Forks Estate: The impact of ASU’s legal battle over property tax

Examining the lawsuit attempting to combat university tax loopholes

Podcast editor Alfred Varela sits down with politics reporter Michelle Zhao to discuss the recent lawsuit from the Attorney General Mark Brnovich against the Arizona Board of Regents. They discuss the ensuing legal battle, the implications of the case's outcome and the potential concerns of an ASU student. 


Alfred Varela: Earlier this month, Attorney General Mark Brnovich filed a lawsuit against the Arizona Board of Regents over private businesses being leased University-owned, tax exempt land. Brnovich alleges that ASU leasing land to commercial businesses is a failure to comply with an Arizona statute meant to reserve the land exclusively for things that benefit the state and its institutions. The Arizona Board of Regents, or ABOR, attempted to revise its existing real estate development policies in December of 2018 but evidently they proved insufficient for Brnovich. But what did these revisions entail? And what happens from here? State Press Politics Reporter Michelle Zhao delves deeper.

Michelle Zhao: Some of it was general stuff, they wanted more reports from ASU before they approve or disapprove any leases, the general risk management or market assessment, just very basic aspects. But there was one clause that they included in the policy that said the University can't engage in these lease deals if the whole purpose is to exempt the property from taxes. So the policy explicitly states that, but the thing is when I was talking with a senior research analyst from the Tax Association, Sean McCarthy, he was saying that it is nice that ABOR included that clause. However, it's still very subjective because as long as ABOR believes that ASU isn't doing it to evade taxes, then they can just approve the lease agreement. 

Before the lawsuit occurred, I actually interviewed them, and I was talking about the general policy, and I asked them specifically how do they determine what benefits the University. And they use the three existing examples Marina Heights, Omni Hotel and Conference Center and Mirabella. First they talked about the Mirabella Center and they were saying "It might be turned into a senior living home," and they were saying things like "We can establish some kind of health program between ASU and have students go there and engage with the residents." Or he was using other justifications like people might live in the upcoming Omni Hotel Center.

In part of the lawsuit that the attorney general put out he actually cited that policy word for word and he said that it wasn't sufficient. But then this whole issue goes a couple years back, and it was actually back in 2017 where in Arizona we have the Arizona Tax Research Association. They put out a report that was basically outlining these deals that ASU was making with these commercial properties and they were highlighting how a lot of it was kind of suspicious and that they believe that ASU didn't exactly have the authority. Then this caught the attention of a former representative for the Arizona legislature, Vince Leach, and he also noticed this problem. So after he did initial research he said he went to the attorney general for an opinion. Him going to the attorney general talking about the issue kind of prompted this whole lawsuit issue.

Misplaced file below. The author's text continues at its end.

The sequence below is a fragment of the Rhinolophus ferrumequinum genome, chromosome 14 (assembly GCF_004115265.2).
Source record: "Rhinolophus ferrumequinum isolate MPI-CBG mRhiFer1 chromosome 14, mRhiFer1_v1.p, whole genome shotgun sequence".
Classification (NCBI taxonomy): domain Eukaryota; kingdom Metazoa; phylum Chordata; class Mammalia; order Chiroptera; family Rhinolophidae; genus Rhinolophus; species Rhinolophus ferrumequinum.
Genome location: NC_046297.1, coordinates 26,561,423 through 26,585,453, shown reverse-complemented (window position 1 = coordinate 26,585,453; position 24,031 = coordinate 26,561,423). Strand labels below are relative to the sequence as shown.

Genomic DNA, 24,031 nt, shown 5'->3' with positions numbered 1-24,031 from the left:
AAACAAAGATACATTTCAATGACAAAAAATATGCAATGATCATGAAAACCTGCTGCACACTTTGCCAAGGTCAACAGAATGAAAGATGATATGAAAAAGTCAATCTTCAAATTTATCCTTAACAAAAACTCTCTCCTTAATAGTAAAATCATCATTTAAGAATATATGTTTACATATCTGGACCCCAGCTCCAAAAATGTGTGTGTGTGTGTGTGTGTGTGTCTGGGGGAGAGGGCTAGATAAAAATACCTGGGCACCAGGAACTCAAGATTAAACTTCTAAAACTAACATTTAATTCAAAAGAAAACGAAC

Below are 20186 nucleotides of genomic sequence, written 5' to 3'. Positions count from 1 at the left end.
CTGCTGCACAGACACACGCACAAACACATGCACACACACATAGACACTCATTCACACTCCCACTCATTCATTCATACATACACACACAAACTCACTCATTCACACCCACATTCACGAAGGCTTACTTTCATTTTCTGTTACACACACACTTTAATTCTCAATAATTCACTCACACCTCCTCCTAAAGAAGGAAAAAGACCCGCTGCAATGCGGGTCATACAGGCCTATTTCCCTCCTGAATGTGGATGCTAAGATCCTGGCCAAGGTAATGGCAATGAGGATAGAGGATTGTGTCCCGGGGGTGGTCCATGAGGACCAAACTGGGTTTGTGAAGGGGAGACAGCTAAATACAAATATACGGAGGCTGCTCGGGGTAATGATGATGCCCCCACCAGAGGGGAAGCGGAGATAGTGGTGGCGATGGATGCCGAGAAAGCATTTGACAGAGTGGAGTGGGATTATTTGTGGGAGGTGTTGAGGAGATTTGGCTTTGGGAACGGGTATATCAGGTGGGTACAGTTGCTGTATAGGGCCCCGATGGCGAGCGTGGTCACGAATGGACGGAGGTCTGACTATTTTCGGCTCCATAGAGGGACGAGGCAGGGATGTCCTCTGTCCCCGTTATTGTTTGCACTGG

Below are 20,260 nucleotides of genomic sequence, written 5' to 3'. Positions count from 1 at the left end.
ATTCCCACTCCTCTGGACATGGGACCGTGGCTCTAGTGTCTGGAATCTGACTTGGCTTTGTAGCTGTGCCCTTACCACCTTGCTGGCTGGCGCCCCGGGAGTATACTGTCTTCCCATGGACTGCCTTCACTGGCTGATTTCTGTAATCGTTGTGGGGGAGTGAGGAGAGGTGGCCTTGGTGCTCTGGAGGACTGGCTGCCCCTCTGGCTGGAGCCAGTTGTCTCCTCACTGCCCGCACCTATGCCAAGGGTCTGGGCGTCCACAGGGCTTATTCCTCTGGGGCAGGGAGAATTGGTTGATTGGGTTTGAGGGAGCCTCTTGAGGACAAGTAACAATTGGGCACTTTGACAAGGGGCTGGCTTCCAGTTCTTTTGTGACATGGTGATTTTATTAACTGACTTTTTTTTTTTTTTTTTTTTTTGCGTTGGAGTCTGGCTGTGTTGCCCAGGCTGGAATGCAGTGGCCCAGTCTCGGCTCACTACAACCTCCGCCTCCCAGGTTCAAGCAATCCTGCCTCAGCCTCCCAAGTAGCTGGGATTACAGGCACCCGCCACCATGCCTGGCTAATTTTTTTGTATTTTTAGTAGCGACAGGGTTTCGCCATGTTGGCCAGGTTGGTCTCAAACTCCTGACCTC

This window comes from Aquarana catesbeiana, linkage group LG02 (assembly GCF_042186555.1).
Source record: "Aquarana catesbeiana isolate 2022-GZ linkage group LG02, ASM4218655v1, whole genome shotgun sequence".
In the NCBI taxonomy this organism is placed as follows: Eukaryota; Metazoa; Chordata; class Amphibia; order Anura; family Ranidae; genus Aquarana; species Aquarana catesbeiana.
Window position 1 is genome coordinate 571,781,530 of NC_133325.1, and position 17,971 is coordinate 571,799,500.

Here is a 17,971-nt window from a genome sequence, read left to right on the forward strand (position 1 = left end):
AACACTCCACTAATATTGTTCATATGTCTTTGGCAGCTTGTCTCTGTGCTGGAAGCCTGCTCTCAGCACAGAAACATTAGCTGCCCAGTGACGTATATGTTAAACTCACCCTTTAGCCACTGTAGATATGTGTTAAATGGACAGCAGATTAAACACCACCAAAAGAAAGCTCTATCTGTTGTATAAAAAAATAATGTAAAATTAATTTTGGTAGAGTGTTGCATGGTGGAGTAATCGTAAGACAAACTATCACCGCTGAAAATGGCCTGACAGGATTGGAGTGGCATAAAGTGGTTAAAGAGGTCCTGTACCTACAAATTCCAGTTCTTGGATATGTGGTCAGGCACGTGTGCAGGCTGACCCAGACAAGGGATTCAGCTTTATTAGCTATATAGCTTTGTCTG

After he cited that one clause from the policy he was saying that it doesn't actually prevent ASU from engaging in these deals in the future. And that also it doesn't make what they're doing constitutional. I believe he cited Article 9 of the Arizona Constitution which is the article that's talking about taxes, like who you can tax and who's exempt from taxes. His stance is that ASU is violating one of the sections under Article 9, and he's just saying that this change in policy doesn't actually help fix that unconstitutionality part. 

The real controversy with the issue isn't that ASU is engaging in these deals with private commercial entities. The main problem is that these commercial properties aren't paying taxes. So if for some reason in the future, if the attorney general won, ASU can still continue in commercial deals but they can't transfer their tax exempt status to those commercial properties. 

Alfred Varela: For now, Brnovich plows onward on his quest to enforce property tax laws. Unsurprisingly, the lawsuit's outcome has several ramifications, some that might be of concern to an ASU student. 

Michelle Zhao: So one of the reasons why ASU says they are leasing out their property to commercial developments is to generate revenue for the University to use. So then some people are saying that "If they are no longer to engage in these deals that they might do something like raise tuition for the students to make up for that lost of revenue." But a lot of this is speculation, and it's kind of ironic how in years past that the attorney general tried to sue ABOR for unconstitutionally high tuition. In the end it just reverts back to money — where's the money coming from and how much money do we need to build something or to further develop the University. 

Alfred Varela: For the State Press, I'm Alfred Varela. 


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Reach the reporter at amvarel3@asu.edu and on Twitter @avstatepress.

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